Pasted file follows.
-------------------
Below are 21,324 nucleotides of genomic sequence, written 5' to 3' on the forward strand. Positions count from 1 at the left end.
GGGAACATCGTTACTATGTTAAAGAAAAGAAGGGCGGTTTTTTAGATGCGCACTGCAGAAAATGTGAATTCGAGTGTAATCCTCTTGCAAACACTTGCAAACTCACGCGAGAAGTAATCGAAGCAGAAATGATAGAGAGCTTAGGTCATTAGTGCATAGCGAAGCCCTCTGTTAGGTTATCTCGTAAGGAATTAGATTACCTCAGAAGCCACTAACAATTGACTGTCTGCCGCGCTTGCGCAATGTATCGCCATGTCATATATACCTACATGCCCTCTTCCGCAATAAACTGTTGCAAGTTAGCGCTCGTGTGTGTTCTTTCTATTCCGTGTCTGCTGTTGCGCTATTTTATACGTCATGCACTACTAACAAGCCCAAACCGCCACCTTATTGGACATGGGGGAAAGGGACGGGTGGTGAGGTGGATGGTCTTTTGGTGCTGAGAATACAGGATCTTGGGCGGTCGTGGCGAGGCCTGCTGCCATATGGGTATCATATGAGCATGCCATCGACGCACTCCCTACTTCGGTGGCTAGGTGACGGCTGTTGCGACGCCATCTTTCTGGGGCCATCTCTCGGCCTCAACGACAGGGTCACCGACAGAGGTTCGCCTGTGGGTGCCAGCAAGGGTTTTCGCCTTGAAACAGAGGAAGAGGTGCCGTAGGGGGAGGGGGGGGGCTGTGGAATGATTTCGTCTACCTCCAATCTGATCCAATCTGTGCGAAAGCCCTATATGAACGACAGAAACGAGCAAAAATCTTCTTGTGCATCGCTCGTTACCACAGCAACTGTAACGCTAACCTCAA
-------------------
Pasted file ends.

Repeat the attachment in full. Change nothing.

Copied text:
Below are 21,324 nucleotides of genomic sequence, written 5' to 3' on the forward strand. Positions count from 1 at the left end.
GGGAACATCGTTACTATGTTAAAGAAAAGAAGGGCGGTTTTTTAGATGCGCACTGCAGAAAATGTGAATTCGAGTGTAATCCTCTTGCAAACACTTGCAAACTCACGCGAGAAGTAATCGAAGCAGAAATGATAGAGAGCTTAGGTCATTAGTGCATAGCGAAGCCCTCTGTTAGGTTATCTCGTAAGGAATTAGATTACCTCAGAAGCCACTAACAATTGACTGTCTGCCGCGCTTGCGCAATGTATCGCCATGTCATATATACCTACATGCCCTCTTCCGCAATAAACTGTTGCAAGTTAGCGCTCGTGTGTGTTCTTTCTATTCCGTGTCTGCTGTTGCGCTATTTTATACGTCATGCACTACTAACAAGCCCAAACCGCCACCTTATTGGACATGGGGGAAAGGGACGGGTGGTGAGGTGGATGGTCTTTTGGTGCTGAGAATACAGGATCTTGGGCGGTCGTGGCGAGGCCTGCTGCCATATGGGTATCATATGAGCATGCCATCGACGCACTCCCTACTTCGGTGGCTAGGTGACGGCTGTTGCGACGCCATCTTTCTGGGGCCATCTCTCGGCCTCAACGACAGGGTCACCGACAGAGGTTCGCCTGTGGGTGCCAGCAAGGGTTTTCGCCTTGAAACAGAGGAAGAGGTGCCGTAGGGGGAGGGGGGGGGCTGTGGAATGATTTCGTCTACCTCCAATCTGATCCAATCTGTGCGAAAGCCCTATATGAACGACAGAAACGAGCAAAAATCTTCTTGTGCATCGCTCGTTACCACAGCAACTGTAACGCTAACCTCAA